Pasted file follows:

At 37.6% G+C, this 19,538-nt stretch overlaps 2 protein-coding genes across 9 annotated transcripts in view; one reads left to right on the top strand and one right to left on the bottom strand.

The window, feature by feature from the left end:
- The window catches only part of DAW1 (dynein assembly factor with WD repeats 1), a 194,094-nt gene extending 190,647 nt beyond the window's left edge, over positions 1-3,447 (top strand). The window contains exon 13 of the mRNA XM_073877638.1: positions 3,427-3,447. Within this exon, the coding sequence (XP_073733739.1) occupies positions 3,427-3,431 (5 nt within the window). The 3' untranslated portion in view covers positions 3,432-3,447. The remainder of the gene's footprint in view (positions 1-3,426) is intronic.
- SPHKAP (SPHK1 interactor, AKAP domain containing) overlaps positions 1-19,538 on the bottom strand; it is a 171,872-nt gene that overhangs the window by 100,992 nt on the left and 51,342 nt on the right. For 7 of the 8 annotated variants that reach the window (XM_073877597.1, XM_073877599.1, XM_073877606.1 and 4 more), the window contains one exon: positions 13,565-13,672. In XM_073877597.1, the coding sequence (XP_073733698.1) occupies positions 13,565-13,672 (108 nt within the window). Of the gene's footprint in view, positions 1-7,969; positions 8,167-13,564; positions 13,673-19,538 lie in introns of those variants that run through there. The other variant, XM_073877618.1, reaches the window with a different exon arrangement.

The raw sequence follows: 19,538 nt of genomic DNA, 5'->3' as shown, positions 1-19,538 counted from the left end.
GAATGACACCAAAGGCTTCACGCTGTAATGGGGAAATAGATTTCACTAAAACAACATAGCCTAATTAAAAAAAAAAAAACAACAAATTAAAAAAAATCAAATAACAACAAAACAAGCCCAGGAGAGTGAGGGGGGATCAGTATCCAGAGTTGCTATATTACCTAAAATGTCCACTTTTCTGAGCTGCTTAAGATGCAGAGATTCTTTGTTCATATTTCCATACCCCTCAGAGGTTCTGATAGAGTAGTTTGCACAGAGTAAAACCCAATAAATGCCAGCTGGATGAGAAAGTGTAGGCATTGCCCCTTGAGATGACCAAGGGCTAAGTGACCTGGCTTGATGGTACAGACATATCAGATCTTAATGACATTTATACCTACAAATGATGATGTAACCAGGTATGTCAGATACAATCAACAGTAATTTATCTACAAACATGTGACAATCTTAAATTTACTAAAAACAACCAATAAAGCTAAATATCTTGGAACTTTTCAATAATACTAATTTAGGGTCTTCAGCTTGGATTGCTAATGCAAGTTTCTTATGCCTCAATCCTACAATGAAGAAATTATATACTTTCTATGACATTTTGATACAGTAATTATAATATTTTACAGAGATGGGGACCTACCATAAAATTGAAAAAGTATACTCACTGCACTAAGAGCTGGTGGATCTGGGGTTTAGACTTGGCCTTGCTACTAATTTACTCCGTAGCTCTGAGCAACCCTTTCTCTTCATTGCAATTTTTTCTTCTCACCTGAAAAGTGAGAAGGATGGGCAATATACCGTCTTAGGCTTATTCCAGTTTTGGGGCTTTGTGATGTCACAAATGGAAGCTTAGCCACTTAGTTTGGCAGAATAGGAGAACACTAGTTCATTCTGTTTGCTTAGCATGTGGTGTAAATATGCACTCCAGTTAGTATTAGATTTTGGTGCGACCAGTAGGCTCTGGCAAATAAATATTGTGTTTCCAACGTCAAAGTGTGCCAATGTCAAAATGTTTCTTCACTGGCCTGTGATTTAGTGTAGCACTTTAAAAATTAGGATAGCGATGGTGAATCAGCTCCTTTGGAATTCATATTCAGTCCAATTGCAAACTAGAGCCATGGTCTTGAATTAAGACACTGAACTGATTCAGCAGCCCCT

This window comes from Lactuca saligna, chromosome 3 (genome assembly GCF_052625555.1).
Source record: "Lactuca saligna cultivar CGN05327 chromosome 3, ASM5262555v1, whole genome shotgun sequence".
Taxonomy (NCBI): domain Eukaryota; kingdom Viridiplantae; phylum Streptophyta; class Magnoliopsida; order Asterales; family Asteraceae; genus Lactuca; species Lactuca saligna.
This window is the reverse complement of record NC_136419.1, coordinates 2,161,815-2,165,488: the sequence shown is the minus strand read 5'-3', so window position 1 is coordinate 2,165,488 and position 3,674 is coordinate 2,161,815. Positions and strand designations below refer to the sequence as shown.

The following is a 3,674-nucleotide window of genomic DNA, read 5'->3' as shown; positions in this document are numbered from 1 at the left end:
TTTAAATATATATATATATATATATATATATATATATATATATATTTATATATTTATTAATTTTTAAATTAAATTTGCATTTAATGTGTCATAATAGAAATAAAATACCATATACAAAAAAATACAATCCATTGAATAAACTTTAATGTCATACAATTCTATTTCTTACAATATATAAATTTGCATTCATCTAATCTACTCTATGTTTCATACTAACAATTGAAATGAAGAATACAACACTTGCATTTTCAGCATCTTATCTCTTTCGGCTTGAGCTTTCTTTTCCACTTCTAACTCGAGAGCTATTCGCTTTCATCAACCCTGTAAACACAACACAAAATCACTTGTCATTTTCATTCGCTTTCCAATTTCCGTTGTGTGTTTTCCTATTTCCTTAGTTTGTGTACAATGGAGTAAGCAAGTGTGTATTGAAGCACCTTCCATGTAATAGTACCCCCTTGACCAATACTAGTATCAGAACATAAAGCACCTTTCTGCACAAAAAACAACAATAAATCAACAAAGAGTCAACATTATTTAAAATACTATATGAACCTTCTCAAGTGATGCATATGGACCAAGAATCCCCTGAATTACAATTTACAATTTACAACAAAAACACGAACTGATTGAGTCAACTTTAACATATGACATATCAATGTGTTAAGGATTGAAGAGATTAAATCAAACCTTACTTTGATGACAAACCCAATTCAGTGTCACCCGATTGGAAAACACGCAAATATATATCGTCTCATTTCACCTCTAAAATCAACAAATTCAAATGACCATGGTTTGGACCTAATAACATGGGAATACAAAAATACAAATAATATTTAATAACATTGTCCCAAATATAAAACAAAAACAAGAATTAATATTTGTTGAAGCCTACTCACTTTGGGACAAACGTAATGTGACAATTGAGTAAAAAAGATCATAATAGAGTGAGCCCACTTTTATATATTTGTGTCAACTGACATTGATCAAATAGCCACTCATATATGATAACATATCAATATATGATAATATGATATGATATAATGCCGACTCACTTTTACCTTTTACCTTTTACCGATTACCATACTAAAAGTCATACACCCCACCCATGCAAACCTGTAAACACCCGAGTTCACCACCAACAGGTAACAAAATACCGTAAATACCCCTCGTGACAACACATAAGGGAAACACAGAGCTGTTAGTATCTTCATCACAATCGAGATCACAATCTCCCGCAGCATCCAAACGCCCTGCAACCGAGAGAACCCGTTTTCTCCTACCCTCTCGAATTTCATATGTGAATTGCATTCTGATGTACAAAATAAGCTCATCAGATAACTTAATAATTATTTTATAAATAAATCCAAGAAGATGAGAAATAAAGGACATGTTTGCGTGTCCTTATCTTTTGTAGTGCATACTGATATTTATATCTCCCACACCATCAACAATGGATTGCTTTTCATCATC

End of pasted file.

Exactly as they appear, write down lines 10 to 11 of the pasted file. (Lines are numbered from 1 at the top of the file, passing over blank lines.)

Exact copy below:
This window is the reverse complement of record NC_136419.1, coordinates 2,161,815-2,165,488: the sequence shown is the minus strand read 5'-3', so window position 1 is coordinate 2,165,488 and position 3,674 is coordinate 2,161,815. Positions and strand designations below refer to the sequence as shown.

The following is a 3,674-nucleotide window of genomic DNA, read 5'->3' as shown; positions in this document are numbered from 1 at the left end: